A science fiction writer raises a glass to Jimmy Buffett

Musician and businessman Jimmy Buffet died the other day, aged 76. Beneath the beach-bum vibe there’s a lot to learn from his life and work.

“Margaritaville,” of course

Start with his most famous song. “Margaritaville” is a great piece of lyric writing. One of the points Brandilyn Collins makes in Getting into Character: Seven Secrets a Novelist Can Learn From Actors is that the emotions of real people, or believable and engrossing fictional characters, aren’t single notes. For example, romantic love is more than just greeting-card sap. It contains within it affection, lust, jealousy, anger, frustration, forgiveness, hope, and more.

“Margaritaville” contains within it a huge range of emotion, tied into a riches-to-rags character arc. A relaxed and self-unaware character plays his guitar and cooks shrimp on the beach. A verse later, it turns into a harrowing descent into binge-drinking blackouts and alcoholism. It ends with a moment of clarity (“It’s my own damn fault”) shared with a vocal tone that makes clear that the narrator won’t turn off his path of self-destruction. Which somehow totally meshes with the cheerful ’70s tropical soft rock music.

We sing along with “Margaritaville” because we want to imagine how close we can get to the edge without falling down the slippery slope. We’ve all had our hearts broken, and there but for the grace of God…

Speaking of singing along… one of my strongest memories of my freshman year at Rice came on Parents’ Weekend. We ended up in the student center to find the football team singing “Margarita” to a piano accompaniment.

“Margaritaville” and Buffett’s music generally doesn’t strike me as science fiction adjacent, but some of the song’s vibe applies to my story “Return Blessing”. Though I never thought of that connection till now.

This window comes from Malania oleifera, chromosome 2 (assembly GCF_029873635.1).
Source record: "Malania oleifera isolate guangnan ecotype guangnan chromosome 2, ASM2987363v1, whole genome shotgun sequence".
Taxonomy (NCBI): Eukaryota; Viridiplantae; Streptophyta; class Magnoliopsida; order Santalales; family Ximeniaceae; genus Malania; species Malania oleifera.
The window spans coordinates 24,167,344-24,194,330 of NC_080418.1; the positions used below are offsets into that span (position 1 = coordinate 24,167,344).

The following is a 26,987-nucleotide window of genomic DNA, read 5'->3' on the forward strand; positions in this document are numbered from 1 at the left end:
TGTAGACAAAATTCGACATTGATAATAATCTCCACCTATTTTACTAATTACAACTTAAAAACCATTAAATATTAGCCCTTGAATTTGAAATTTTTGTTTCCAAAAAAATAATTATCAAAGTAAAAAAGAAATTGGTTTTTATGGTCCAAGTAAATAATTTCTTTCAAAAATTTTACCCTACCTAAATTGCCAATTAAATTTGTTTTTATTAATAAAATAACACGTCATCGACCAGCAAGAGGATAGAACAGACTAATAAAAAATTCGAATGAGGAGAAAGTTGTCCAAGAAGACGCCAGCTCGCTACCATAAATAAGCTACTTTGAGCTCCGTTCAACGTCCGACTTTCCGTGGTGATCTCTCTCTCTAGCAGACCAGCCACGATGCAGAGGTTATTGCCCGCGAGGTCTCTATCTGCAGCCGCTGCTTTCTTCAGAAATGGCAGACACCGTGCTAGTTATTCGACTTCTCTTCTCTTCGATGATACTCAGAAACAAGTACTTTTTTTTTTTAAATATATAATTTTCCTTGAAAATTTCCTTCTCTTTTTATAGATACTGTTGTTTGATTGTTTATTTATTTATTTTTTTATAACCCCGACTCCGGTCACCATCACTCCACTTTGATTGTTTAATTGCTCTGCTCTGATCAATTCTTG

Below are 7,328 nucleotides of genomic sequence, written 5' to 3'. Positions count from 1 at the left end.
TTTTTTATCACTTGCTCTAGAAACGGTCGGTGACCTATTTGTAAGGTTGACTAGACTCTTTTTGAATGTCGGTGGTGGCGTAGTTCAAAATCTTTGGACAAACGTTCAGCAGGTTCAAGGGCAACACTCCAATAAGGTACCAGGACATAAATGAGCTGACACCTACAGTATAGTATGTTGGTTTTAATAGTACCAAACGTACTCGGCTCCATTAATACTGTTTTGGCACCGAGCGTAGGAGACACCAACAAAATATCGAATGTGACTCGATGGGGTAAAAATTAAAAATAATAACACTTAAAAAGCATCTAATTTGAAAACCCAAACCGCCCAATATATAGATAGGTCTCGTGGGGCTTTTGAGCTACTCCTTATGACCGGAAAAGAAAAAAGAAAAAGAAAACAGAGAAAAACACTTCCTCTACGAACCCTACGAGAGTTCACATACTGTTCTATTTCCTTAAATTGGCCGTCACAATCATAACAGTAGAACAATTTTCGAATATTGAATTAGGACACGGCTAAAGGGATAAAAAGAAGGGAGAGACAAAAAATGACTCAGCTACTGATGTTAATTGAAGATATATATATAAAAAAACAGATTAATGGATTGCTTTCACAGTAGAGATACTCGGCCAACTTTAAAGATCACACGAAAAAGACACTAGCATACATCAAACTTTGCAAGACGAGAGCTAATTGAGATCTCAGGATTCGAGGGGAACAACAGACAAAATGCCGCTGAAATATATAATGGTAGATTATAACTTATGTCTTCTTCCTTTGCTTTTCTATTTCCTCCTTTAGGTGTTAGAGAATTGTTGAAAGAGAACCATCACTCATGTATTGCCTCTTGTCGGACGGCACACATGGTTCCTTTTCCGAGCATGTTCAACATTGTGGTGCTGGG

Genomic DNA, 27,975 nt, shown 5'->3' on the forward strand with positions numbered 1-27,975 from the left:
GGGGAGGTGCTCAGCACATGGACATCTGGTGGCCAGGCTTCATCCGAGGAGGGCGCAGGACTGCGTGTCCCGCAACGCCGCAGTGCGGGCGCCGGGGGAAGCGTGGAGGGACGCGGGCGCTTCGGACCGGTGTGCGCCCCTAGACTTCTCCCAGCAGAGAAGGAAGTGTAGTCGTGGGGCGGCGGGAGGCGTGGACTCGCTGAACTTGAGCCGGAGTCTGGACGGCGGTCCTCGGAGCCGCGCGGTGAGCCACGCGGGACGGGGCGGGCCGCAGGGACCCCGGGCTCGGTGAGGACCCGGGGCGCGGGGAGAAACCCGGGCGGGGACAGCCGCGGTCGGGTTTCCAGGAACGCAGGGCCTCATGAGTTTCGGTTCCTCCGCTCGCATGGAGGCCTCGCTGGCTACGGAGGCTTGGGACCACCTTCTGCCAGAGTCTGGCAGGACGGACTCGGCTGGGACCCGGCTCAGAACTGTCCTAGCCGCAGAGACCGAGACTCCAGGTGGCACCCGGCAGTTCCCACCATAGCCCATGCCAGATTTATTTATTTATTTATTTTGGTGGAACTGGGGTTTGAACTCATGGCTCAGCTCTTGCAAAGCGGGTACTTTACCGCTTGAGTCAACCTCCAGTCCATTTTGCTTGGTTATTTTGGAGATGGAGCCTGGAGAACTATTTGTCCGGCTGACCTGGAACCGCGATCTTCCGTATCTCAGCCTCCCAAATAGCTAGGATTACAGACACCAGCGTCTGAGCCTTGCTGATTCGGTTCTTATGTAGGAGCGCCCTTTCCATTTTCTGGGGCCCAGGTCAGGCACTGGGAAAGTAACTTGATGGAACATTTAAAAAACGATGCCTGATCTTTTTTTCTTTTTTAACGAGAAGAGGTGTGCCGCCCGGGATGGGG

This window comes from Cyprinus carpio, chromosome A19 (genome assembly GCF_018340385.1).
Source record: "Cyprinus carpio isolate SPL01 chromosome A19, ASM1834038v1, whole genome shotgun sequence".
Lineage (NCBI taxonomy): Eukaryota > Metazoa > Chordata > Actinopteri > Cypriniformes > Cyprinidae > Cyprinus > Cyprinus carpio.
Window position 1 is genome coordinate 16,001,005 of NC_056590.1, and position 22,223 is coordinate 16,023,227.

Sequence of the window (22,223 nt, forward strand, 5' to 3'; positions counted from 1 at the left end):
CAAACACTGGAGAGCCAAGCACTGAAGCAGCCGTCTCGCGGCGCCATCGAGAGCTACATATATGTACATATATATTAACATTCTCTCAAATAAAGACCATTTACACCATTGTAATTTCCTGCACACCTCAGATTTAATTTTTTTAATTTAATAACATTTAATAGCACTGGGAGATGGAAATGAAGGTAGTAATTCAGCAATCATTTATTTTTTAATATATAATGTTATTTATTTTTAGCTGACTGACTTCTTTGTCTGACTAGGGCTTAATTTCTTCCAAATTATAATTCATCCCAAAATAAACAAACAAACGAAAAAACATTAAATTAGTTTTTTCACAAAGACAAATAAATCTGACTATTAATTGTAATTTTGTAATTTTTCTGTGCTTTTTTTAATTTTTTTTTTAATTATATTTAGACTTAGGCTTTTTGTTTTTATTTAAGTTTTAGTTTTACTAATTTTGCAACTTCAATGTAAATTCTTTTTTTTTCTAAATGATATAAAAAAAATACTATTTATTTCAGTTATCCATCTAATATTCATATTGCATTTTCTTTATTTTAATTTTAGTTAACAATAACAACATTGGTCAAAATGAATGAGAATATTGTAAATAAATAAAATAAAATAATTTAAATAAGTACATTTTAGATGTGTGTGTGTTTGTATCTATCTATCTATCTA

Cover of "Return Blessing" by Raymund Eich
He just wants to have fun. Why won’t the aliens let him?

Island escapism? Science fiction? Creatives, retain your rights

We’ve talked about Buffett’s music, but creative professionals should take a close look at his business ventures. I’m writing this post while sipping a tequila cocktail made from Margaritaville® tequila. If we had frozen limeade in the house, I’d take some time this holiday weekend to make margaritas in our Frozen Concoction® maker. (Which is also good for making non-alcoholic snow cones, FYI). We’ve been to Cozumel, but didn’t have time for a meal at the Margaritaville restaurant, nor have we visited an It’s 5 O’Clock Somewhere bar at various resorts we’ve stayed at in the US.

At the time of his death, Buffett’s net worth was in the ballpark of $1 billion, mostly from the savvy commercialization of a 1977 song to drinks, hotels, restaurants, and lifestyle products. How was he able to do that? By retaining as many rights as possible in his music, including merchandising rights in one song recorded almost 50 years ago.

Creative professionals, read your contracts. Be zealous about licensing rights (never “sell” or “assign” a creative work) that are as limited as possible and revert to you when the license term expires. There’s no guarantee those rights will be worth billions to you or your heirs, of course. (Remember, Buffett worked hard, aimed to please audiences, and was authentic in his music. If he’d just been phoning it in for decades, the public wouldn’t have responded to his recent business ventures the way they did). But if you sell or assign your works, you guarantee those rights will be worth zilch to you and your heirs.

RIP, Jimmy Buffett. Your music made the world a brighter place. It will continue to do so for decades to come.

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